As far as the translation itself is concerned, Yeager seeks to be direct and transparent, and in general he meets those aims. The few tricky passages I will point out in what follows are thus the exception rather than the rule. The Traitié, with its steady enumeration of adulterous lovers, provides few interpretive problems, but the Cinkante Balades often includes difficult phrasing. The inherent ambiguity of some lines is exemplified by the following passage from balade 3: "Mais quant jeo pense que vous serretz moie, / De sa justice amour moun coer enhorte, / En attendant que jeo me reconforte" (5-7). Yeager translates, "But when I think that you will be mine, / My heart exhorts Love for its justice, / Awaiting the time when I shall be comforted." It is unclear whether "amour" (Gower's NS form) or "coer" is the subject of "enhorte," and one might equally translate, "Love by its justice exhorts my heart / So that I am consoled in waiting."
A number of small errors have crept in here and there. For example, in 4* "j'ai tout mon coer assis" should be "I have placed all my heart" (not "I have taken you, my beloved"), in 7 "even further away" should be "even nearer"), and in 9.15, "suspris" means "seized" (from susprendre, and not "sighs"). Aside from such minor slips, at times the translation ascribes a verb to the wrong actor and veers away from the stereotypical behaviour of fin amour. For instance, in Balade 10, Gower writes, "Ne lerrai, dame, que ne vous supplie / Q'avoir porrai vostre ameisté complie" (20-21; compare also 12.11 and 15.13). Yeager has, "Do not permit yourself, lady, not to bend, / So that I may have your full amity." I would suggest, "I will not desist, lady, from entreating you..."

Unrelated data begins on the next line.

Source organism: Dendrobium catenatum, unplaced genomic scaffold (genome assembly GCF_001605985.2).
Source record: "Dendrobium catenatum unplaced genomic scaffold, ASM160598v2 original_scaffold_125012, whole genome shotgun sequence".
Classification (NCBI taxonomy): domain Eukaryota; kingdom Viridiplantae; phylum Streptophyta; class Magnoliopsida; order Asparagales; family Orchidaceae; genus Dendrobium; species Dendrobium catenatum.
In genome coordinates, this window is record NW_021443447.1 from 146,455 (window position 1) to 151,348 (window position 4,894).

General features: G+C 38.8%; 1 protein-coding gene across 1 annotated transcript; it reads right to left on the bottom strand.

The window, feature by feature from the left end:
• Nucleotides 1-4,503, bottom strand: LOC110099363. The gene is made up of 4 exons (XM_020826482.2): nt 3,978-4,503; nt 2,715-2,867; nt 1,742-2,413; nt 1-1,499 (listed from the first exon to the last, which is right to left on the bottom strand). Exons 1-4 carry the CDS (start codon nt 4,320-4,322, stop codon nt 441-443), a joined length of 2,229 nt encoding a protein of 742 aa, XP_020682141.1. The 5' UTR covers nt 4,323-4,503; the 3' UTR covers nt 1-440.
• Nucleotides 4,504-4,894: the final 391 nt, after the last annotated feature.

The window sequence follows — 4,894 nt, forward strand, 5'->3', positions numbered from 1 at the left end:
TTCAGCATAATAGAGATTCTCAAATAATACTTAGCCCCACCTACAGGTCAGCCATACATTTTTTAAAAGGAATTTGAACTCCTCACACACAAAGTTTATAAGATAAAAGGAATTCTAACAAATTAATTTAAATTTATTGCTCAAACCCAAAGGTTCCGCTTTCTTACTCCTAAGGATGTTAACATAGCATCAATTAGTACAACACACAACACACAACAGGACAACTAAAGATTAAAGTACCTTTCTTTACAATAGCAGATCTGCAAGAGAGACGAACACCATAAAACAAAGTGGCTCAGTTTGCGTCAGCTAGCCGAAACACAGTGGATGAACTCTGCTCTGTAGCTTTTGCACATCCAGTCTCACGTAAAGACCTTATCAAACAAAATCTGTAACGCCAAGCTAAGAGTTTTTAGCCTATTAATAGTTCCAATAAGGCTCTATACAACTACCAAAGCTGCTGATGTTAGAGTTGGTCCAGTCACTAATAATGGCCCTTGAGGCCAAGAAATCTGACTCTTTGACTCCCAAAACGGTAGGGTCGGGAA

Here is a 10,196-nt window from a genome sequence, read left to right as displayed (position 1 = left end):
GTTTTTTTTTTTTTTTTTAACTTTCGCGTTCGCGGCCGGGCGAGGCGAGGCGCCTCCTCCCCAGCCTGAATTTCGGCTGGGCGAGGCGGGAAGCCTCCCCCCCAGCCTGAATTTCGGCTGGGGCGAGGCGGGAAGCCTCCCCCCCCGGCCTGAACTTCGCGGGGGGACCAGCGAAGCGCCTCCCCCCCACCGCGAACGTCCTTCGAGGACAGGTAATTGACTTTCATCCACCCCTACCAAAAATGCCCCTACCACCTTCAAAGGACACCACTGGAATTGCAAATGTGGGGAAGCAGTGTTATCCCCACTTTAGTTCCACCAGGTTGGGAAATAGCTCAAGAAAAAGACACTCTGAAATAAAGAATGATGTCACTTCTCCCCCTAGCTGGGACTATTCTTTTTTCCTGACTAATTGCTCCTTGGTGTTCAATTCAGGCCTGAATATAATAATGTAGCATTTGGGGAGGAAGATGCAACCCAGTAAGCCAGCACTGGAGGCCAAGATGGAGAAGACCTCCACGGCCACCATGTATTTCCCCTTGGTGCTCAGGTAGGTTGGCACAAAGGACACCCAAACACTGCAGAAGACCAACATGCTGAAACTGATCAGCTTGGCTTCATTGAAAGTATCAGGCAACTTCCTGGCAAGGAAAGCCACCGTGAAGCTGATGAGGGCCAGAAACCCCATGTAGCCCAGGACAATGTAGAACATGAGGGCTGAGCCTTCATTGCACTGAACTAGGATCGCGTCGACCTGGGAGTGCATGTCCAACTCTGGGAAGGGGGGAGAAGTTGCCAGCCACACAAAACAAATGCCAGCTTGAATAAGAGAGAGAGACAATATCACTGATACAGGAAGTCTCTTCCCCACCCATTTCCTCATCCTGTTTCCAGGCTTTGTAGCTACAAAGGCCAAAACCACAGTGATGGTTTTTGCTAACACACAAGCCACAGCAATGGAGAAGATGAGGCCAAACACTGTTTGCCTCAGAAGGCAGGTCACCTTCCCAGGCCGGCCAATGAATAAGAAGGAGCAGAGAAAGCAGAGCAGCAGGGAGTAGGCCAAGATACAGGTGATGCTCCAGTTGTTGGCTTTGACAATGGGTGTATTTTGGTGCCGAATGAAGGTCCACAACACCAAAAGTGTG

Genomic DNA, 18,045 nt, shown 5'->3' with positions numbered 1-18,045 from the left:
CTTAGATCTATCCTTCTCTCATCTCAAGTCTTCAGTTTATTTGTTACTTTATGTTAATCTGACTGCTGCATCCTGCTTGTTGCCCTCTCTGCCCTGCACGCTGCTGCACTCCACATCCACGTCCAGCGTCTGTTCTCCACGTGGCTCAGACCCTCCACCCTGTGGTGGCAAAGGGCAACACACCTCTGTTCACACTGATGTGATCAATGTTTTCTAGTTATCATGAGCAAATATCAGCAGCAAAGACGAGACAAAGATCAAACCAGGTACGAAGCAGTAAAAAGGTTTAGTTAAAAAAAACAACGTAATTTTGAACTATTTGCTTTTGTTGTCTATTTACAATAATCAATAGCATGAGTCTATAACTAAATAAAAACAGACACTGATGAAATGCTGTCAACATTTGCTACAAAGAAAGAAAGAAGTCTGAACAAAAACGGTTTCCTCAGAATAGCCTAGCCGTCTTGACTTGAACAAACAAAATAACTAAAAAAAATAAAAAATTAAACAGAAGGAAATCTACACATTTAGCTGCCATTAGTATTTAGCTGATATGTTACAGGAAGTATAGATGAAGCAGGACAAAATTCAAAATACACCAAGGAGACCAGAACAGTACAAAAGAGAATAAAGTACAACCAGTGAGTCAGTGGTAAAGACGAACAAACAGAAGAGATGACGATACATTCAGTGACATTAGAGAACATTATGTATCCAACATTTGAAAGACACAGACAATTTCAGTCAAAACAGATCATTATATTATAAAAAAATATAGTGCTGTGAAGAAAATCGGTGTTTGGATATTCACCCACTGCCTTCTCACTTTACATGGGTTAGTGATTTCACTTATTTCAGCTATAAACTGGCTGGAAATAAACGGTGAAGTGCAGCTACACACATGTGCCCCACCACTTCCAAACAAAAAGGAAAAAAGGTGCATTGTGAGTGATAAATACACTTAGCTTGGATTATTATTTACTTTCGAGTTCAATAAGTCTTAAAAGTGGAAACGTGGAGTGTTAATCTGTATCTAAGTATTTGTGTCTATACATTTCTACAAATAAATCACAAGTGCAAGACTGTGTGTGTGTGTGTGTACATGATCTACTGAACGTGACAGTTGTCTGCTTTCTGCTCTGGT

At other times, the translation slightly alters one's perception of the lover's arguments. Gower writes in Balade 38, "Soubtz ciel n'est oil, maisq'il vous soit voiant, / Qu'il n'ait le coer tantost deinz son recoi / Suspris de vostre amour et suspirant" (8-10), and Yeager translates, "Under heaven there is no man's eye but, should it look at you / (Unless his heart forthwith is hidden away) / He will be seized by your love, and sigh." While Yeager is generally as literal as possible--in Balade 21 he translates "vilenie" four different ways (vulgarity, wickedness, deceit, degradation) to get at the exact meaning--here the second line is an interpretation meant to make sense of Gower's meaning. The second line might equally be rendered "That he will not have his heart [seized by your love] immediately in a secret place." A particularly poignant example of such behaviour comes once more from Troilus and Criseyde, when Troilus shrinks in his "hornes" (1.300) after seeing Criseyde for the first time and thinks "to hiden his desir in muwe" (1.381).  The psychology of love might justify quite a literal reading.
Nevertheless, while readers will have their preferences, Yeager generally translates proficiently and clearly. Despite the literal rendering, many passages retain their lively and elegant phrasing, as in the following example: "De la fonteine ensi come l'eaue pure / Tressalt et buile et court aval le prée, / Ensi le coer de moi, jeo vous assure, / Pour vostre amour demeine sa pensée" ("Thus, as the pure water from the fountain / Leaps and bubbles and courses down the meadow, / Thus this heart of mine, I assure you, / For your love experiences its hope" (7.8-11). And if some word-play has been lost in translation (e.g., "volage" in CB 19), Yeager's literal reading more than makes up for it in lucidity.